UnNews:Hominids "not very helpful" battling Calif. wildfires

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Hominids "not very helpful" battling Calif. wildfires

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25 September 2006

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Hominids make little or no effort to fight wildfires.

OJAI, California -- Cooler weather and fewer hominids helped firefighters who were slowly encircling one of the largest, longest-burning wildfires in recent state history on Monday as dying Santa Ana winds were replaced by cooler ocean breezes, and more hominids left the area.

The hot winds from the northeast were down from 40 mph to 10 mph and were colliding with an onshore flow coming up from the south, and many proto-humans were migrating away from the smoky hills.

"We were able to make a lot more progress without those annoying hominids in the way. They're not very helpful," said Larry Comerford of the U.S. Forest Service. "But now we're slowly gaining the upper hand."

The fire in Los Padres National Forest had burned about 134,000 acres, or nearly 210 square miles, since Labor Day, and dislodged approximately 8,000 hominids. It was 41 percent contained.

The fire has crept toward the town of Ojai, an artists' enclave popular with tourists and roving groups of proto-humans, but by Monday a call for voluntary evacuations of 300 homes and a college east of the city was called off. No homes were in immediate danger, although residents of Ojai and other towns within 10 miles of the fire were told to stay alert.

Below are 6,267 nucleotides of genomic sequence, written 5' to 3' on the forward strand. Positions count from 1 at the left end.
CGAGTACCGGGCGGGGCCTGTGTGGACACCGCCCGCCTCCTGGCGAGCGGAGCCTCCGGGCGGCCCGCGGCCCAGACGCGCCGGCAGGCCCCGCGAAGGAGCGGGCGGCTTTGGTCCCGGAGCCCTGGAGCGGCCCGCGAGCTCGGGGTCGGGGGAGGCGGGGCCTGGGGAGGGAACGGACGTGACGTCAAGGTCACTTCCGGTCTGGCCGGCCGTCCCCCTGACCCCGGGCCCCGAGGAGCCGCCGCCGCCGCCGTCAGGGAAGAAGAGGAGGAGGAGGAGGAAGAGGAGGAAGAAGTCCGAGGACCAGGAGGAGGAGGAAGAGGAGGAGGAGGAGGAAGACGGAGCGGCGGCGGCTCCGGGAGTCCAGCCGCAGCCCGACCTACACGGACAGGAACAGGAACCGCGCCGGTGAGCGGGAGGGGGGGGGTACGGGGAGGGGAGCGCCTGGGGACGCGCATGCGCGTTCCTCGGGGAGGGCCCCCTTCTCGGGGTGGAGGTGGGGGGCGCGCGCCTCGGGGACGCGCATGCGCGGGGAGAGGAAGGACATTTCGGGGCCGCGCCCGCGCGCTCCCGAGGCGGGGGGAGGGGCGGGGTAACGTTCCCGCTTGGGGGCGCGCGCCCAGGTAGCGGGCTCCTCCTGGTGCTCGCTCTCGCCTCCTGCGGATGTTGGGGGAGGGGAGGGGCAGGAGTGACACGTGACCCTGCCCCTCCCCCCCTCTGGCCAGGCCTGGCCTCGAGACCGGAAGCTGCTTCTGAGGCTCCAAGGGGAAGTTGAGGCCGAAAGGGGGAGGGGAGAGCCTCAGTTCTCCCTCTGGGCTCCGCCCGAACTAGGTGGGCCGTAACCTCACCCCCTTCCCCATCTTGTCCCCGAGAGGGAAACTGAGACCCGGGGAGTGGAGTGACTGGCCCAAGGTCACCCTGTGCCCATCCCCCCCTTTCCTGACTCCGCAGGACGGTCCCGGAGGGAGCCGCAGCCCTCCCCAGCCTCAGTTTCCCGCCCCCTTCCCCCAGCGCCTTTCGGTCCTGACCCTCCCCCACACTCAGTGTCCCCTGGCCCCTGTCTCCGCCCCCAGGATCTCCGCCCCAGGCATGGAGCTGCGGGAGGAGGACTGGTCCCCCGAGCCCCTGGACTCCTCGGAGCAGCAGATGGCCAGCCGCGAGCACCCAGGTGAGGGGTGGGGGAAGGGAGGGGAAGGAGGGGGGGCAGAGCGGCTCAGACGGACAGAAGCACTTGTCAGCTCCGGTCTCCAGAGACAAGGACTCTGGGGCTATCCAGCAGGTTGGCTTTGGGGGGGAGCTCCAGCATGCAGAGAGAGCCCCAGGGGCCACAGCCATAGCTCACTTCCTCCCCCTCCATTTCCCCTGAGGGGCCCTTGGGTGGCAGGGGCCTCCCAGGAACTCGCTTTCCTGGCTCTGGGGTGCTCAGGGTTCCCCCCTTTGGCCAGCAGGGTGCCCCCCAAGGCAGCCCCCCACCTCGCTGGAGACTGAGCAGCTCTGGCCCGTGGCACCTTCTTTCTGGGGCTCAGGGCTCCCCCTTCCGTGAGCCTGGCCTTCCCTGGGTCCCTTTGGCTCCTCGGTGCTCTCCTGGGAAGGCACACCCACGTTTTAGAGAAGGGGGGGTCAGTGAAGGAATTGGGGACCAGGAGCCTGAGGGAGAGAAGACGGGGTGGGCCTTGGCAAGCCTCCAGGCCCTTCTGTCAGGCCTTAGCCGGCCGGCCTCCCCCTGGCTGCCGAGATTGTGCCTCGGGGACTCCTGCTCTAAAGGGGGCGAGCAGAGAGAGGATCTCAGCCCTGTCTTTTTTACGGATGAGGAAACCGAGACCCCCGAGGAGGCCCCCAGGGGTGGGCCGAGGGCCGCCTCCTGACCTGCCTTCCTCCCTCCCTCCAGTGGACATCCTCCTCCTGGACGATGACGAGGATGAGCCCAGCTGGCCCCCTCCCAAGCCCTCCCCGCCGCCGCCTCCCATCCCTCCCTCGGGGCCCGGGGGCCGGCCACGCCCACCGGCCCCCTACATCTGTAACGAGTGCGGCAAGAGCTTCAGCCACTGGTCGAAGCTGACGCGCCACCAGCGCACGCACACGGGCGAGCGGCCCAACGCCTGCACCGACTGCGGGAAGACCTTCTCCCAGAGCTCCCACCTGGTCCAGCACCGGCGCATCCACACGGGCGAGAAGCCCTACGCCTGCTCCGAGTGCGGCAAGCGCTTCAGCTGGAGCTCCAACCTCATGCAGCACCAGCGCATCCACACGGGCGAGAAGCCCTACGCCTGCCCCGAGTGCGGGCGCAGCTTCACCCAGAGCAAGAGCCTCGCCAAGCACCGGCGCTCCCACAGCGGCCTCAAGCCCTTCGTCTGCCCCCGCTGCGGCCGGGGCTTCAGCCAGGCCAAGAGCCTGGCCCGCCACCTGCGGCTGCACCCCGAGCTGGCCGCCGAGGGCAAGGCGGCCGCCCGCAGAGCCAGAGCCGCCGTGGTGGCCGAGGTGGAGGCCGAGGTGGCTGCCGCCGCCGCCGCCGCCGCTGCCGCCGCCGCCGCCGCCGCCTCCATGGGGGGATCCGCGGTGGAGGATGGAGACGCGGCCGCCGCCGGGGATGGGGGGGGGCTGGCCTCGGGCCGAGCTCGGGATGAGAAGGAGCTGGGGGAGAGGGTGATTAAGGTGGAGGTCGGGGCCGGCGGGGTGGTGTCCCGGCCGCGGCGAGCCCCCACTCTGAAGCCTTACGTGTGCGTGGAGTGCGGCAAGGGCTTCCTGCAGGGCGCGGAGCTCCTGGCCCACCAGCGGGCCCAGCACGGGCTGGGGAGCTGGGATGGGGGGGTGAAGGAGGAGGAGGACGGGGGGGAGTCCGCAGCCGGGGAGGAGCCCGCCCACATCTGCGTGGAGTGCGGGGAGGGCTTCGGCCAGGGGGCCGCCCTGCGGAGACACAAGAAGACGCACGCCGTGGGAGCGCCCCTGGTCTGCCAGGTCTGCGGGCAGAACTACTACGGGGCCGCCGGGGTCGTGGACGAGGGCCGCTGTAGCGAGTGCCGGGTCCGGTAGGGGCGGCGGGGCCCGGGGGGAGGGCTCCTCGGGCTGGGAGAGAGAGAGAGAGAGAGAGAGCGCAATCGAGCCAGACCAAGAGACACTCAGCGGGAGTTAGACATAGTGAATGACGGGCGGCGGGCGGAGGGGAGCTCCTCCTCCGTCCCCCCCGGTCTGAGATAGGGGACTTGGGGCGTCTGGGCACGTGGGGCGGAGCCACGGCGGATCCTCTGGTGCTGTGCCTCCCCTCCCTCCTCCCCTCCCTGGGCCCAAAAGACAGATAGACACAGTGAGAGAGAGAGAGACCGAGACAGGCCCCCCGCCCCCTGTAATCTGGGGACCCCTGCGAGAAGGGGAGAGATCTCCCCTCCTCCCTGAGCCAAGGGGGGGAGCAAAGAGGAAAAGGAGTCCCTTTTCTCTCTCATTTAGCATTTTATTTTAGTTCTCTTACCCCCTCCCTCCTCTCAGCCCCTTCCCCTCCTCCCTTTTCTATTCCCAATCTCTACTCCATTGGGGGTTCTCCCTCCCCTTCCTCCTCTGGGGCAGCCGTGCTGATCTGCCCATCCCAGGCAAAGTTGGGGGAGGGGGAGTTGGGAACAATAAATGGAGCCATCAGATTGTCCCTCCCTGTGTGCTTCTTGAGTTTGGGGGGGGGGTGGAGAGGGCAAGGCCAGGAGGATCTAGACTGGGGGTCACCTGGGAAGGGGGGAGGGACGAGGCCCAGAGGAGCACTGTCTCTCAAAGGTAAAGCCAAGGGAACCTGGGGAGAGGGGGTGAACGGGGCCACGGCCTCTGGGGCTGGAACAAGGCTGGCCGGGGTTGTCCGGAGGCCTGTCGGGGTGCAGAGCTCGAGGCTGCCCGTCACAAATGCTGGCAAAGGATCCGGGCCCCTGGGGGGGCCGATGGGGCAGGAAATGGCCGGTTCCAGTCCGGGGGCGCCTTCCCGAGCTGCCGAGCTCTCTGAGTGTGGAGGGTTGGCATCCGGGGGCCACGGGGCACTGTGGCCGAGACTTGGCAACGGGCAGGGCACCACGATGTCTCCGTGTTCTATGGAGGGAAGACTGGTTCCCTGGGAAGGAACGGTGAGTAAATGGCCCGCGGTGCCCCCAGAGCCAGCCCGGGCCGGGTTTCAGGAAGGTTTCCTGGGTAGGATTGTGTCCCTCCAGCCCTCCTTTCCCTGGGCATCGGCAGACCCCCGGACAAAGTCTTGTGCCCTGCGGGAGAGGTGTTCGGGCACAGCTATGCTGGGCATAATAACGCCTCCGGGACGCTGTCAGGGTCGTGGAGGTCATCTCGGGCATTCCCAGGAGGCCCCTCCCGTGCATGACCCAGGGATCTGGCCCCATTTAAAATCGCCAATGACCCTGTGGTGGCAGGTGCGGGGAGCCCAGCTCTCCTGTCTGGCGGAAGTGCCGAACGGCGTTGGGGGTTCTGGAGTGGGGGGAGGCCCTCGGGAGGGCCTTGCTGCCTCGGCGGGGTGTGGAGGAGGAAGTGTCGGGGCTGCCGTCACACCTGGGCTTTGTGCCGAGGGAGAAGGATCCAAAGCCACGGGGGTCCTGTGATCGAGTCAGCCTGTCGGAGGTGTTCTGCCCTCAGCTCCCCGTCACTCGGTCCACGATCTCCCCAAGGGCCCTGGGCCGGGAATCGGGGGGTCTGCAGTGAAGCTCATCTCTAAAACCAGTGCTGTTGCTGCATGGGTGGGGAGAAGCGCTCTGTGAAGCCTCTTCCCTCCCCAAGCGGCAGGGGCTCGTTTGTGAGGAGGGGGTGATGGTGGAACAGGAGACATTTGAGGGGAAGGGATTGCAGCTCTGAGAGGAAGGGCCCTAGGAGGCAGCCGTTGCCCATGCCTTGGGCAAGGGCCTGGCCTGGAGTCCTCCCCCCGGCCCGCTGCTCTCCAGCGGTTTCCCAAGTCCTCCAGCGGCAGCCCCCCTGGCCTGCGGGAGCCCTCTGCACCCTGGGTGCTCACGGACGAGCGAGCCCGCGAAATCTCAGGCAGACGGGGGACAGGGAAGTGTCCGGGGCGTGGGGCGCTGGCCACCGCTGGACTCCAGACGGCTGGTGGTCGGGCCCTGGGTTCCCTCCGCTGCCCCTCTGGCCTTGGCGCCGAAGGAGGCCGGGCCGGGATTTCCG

Officials said a DC-10 jet that dumped 48,000 gallons of fire retardant Sunday helped knock back the edge of the fire. Twenty-five smaller aircraft were being used Monday to fight the blaze.

"Nothing much should happen, unless the hominids do something strange, but it looks like most of them are moving out of the area," Mike Gram, 54, said Sunday during a stop at an Ojai grocery store. "They don't like fire all that much."

Gov. Arnold Schwarzenegger declared a state of emergency Sunday for Ventura County, northwest of Los Angeles. The move clears the way for assistance from the governor's emergency services office and state funds for rebuilding and recovery.

The fire has cost $36.7 million to fight, with that figure increasing about $1 million a day, much of it going toward the cost of airplane overflights and relocating ape-men.

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